Zoom seems to be part of our lives now and I am sure it or other ways of videoconferencing will become permanent parts of our engagements; sharing and mulling over initiatives, decision-making and in healthy exchange. I urge you to find a way of using Zoom: we are here to help and encourage us to do so.
This week I am including two more regular items: 1. Hymns.  Our tradition is so very intertwined with music and words which are so meaningful to us as Episcopalians, with a very distinctive repertoire. I have included the first line so that you can look them up on youtube, and sing along, or even use the lyrics as prayers.  As you know our congregations are taking all books used at church, home with them. Should you like a hymn book, do ask us and we can bring one to you, or arrange to fetch a copy from church.

HYMNS: 198. Ye holy angels bright….

#114 I bind myself today…..  or 72 Bind us together, Lord….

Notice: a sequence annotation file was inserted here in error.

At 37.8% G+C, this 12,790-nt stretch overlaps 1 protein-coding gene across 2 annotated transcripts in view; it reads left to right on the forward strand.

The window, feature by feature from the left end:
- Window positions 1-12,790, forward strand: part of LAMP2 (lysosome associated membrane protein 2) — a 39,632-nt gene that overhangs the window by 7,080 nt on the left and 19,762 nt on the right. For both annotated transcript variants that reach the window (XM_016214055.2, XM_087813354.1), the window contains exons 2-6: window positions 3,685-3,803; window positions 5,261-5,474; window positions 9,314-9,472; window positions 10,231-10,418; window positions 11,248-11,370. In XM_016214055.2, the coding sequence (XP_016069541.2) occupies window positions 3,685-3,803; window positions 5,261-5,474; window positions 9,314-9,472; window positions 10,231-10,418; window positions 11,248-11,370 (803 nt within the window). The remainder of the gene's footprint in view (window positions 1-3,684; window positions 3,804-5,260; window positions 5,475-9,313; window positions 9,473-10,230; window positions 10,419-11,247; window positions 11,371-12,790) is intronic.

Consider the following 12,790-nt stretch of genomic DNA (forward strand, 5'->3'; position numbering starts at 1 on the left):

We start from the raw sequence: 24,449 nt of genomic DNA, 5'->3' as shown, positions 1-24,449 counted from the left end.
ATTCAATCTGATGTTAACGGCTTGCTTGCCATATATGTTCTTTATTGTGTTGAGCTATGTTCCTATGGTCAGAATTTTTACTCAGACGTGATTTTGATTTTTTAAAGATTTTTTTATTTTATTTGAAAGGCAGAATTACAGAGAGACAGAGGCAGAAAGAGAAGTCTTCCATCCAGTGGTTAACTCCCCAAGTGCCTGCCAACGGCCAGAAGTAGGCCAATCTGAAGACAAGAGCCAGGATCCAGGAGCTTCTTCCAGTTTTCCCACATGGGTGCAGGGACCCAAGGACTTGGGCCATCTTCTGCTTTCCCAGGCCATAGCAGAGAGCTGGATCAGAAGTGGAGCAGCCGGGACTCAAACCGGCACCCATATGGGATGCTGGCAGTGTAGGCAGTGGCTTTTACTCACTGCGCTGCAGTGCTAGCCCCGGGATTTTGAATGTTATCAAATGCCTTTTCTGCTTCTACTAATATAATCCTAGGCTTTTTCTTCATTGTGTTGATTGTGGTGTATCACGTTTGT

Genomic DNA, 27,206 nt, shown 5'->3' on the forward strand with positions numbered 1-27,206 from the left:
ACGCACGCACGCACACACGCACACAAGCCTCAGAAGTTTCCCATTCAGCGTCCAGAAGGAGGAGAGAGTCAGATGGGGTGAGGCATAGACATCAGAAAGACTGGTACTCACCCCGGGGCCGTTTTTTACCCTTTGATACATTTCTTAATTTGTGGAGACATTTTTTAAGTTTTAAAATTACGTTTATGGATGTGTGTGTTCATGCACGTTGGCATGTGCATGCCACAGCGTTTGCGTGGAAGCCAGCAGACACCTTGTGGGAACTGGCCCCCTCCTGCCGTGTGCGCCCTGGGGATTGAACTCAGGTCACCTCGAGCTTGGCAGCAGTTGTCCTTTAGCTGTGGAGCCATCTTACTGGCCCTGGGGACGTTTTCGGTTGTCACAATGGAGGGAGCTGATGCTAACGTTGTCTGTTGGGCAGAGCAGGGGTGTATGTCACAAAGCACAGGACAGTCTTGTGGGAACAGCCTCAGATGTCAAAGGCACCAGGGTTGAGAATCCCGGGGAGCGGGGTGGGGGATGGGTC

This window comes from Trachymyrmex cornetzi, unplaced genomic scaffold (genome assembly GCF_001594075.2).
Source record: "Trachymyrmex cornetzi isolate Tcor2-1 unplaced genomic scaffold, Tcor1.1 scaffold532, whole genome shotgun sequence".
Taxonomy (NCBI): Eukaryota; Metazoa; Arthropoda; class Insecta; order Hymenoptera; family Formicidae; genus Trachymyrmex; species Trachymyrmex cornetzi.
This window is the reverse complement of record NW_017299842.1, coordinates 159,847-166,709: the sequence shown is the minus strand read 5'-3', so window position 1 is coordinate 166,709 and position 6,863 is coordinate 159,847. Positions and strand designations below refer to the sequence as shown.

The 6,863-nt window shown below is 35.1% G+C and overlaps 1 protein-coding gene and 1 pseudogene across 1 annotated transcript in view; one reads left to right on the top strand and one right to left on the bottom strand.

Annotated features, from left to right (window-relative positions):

115. Dear Lord and father of mankind… 

169 The church of God a kingdom is.

 2.The Collect. It is comforting to be praying with Episcopalians world wide on the theme of the collects and be aware of the way they surround the readings of the day in prayer.

COLLECT: Guard your church O Lord.

With your perpetual mercy: and since without your aid we lose our way,

Draw us always, by your help, away from harm,

And steer us towards salvation;

Through Jesus Christ our Lord, who lives with you,

In the unity of the Holy Spirit,

Amen

3.  READINGS Genesis 50: 15 – 21. Psalm 103: 8 – 13. Romans 14: 1 – 12.   Matthew 18: 21 – 35

The theme is around forgiveness, and we will look at the ongoing need for personal, societal, historical and cultural awareness

of this ongoing need. Perhaps you would like to look at some wondrous examples of the freedom which emanates from, and 

continues throughout our lives through forgiveness. I share some other more recent examples of peoples who have

exemplified this spirit: Etty Hillesum,Thich Nhat Hanh, Desmond Tutu. Should you wish to look up these people, you